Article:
The concept of an ARM-powered "Surface Go X" to compliment the Intel-powered Surface Go 3 is enticing. As someone who has boasted about ARM technology with Windows since 2016, I'm not only a huge fan of Windows on ARM PCs, but I use them all the time (I currently jump between Surface Pro X and HP's Elite Folio).
So, a recent editorial we published asking why Microsoft hasn't made a budget Surface Go X powered by ARM resonated with me. I'm all for the idea. Such a device could be slightly thinner and get comparably more battery life than even Surface Go 3 while keeping the costs similar.
The benefits of ARM seem apparent, so why is Microsoft so obstinate? The answer is simple: The Qualcomm Snapdragon 7cx Gen 2 is not good enough.
Since 2016 I've been commenting how this is a journey, not a race. But I'm not naïve. Going into the fifth year since Windows on ARM was announced, there has been a lot of progress, including the world's first 5G-enabled laptop. But there are still improvements to be made before mainstream use of ARM is normalized.
While it's easy to argue Microsoft should use the higher-powered Snapdragon 8cx Gen 2, the fact is that chip is priced at a premium. Any "Surface Go X" must use the budget-friendly Qualcomm Snapdragon 7c series. It's no different than Intel Pentium (low-cost) vs. Intel Core i7.
I've used the Snapdragon 7c Gen 2 in the recently reviewed Samsung Galaxy Book Go, where I praised the overall pricing and execution. Still, I lamented how the processor is just not ready yet to beat Intel. It's very close but needs one more generation to deliver a compelling (and not frustrating) user experience.
Microsoft launching a Surface Go X with a Snapdragon 7c Gen 2 would be the same. It'll look the part and be priced for the mass market, but users will be left unsatisfied.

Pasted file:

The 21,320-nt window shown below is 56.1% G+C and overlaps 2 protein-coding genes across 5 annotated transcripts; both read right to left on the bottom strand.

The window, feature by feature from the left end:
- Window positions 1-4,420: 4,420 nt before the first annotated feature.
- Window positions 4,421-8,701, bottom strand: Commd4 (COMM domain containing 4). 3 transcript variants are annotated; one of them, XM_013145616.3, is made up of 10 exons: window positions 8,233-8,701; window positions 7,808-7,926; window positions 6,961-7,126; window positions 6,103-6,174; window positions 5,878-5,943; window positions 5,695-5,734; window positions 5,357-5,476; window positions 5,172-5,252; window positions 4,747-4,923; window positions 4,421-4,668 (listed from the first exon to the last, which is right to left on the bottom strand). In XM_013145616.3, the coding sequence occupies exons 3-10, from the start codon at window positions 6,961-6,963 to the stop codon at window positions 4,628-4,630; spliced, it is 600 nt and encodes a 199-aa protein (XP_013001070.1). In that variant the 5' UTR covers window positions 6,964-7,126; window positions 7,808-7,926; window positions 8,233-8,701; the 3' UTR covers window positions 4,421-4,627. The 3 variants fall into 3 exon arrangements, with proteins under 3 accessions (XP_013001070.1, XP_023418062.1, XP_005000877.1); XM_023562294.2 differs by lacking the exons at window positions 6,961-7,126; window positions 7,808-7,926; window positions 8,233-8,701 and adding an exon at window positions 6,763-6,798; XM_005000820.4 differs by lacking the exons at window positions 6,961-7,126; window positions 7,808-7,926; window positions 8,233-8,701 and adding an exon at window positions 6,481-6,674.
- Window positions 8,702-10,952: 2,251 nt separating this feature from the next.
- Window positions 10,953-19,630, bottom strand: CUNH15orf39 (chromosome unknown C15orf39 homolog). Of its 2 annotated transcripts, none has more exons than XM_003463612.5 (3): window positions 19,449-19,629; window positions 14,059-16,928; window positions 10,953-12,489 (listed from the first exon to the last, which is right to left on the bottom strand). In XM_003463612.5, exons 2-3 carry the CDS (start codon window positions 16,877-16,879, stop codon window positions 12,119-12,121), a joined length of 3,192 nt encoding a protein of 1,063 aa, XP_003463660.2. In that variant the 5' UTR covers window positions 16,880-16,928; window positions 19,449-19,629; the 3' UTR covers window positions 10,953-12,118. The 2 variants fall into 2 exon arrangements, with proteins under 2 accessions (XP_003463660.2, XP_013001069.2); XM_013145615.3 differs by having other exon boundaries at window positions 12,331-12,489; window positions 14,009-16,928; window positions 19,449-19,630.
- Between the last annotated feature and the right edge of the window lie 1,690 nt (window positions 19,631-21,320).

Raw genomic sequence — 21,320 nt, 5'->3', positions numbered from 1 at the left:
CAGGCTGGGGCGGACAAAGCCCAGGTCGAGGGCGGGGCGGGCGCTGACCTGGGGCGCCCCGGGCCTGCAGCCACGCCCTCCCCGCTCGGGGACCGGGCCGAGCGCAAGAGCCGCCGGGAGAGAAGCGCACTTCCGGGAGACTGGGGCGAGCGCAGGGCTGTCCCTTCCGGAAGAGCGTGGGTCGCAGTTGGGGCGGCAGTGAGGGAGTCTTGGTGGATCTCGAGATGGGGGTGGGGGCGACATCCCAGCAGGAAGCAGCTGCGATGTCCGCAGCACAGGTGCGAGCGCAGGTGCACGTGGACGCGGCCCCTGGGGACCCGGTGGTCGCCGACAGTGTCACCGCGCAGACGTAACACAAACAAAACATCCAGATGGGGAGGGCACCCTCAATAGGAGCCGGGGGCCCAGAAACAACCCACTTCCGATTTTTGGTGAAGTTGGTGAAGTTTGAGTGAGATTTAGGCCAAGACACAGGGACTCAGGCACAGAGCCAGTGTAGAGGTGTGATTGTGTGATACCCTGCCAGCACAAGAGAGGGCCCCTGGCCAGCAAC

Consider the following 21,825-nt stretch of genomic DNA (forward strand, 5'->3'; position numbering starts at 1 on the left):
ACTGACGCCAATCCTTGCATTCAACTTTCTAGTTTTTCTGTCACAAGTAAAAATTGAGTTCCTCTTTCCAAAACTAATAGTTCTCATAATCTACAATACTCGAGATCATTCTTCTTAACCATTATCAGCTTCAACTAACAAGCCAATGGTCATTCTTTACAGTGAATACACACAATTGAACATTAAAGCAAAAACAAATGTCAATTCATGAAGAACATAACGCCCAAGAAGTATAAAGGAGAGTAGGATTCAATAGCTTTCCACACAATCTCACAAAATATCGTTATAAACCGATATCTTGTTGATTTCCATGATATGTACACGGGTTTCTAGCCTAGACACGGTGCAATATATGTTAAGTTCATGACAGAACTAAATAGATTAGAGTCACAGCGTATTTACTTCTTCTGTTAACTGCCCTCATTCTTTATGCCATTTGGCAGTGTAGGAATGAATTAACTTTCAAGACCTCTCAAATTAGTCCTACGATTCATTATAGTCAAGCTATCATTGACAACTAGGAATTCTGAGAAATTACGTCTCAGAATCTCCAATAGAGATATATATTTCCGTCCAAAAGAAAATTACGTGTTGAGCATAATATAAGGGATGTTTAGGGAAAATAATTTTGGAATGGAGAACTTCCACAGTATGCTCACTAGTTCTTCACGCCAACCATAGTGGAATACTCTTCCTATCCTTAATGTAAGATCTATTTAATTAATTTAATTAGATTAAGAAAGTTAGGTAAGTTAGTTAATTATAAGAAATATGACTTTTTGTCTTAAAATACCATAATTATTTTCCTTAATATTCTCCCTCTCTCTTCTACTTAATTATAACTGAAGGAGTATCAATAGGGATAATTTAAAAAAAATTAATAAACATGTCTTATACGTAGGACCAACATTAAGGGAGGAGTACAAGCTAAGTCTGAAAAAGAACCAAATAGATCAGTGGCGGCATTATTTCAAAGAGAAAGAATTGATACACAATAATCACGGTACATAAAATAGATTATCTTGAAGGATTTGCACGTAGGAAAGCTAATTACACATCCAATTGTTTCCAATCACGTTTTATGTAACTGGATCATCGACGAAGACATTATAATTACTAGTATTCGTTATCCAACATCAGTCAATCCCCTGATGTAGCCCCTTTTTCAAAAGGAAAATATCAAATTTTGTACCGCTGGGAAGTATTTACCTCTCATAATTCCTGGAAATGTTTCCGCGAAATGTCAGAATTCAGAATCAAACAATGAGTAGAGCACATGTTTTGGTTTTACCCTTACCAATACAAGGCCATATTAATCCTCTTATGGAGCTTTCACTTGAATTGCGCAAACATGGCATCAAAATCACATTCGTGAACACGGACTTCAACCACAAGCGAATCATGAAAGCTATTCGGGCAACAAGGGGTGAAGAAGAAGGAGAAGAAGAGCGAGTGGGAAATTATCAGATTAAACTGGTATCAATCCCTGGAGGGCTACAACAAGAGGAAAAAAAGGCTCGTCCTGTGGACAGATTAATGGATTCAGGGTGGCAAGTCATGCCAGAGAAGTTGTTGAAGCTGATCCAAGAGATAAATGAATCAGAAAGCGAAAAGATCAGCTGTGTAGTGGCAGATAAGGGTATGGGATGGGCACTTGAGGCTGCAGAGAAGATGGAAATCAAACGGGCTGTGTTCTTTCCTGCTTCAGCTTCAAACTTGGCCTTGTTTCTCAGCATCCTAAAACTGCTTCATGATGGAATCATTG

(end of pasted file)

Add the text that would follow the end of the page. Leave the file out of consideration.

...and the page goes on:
Wait for Snapdragon 7c Gen 3 (and Cortex-A78c)?
I could see Microsoft doing Surface Go X when Snapdragon 7c Gen 3 hits the market. We don't know much about that chip yet, as Qualcomm hasn't announced it, but here is some informed speculation.
I think Qualcomm is likely to shift to the newer and more powerful Arm Cortex-A78C platform for its Windows on ARM processors later this year. The 5nm SoC would likely ship with Qualcomm's Hexagon 780 DSP (Digital Signal Processor), which serves as the basis for the popular Snapdragon 888 chipset used in smartphones.
The Cortex-A78C is no secret, as details around it were revealed by Arm in late 2020. Instead of big.LITTLE architecture, the A78-C can utilize a homogeneous structure with all big cores giving much more computing power. From Arm's remarks on the platform:
Qualcomm would need to take this Arm design and build it into a Snapdragon chipset by adding graphics, DSP, and more, as that's how this all works.
Of course, Qualcomm may delay Cortex-A78C and instead push a higher-clocked Cortex-A76 architecture which serves as the basis for the current Snapdragon 7c, 8c, and 8cx Gen 2s. However, alleged benchmarks leaked in April suggest a much more significant boost in performance, implying an architecture shift.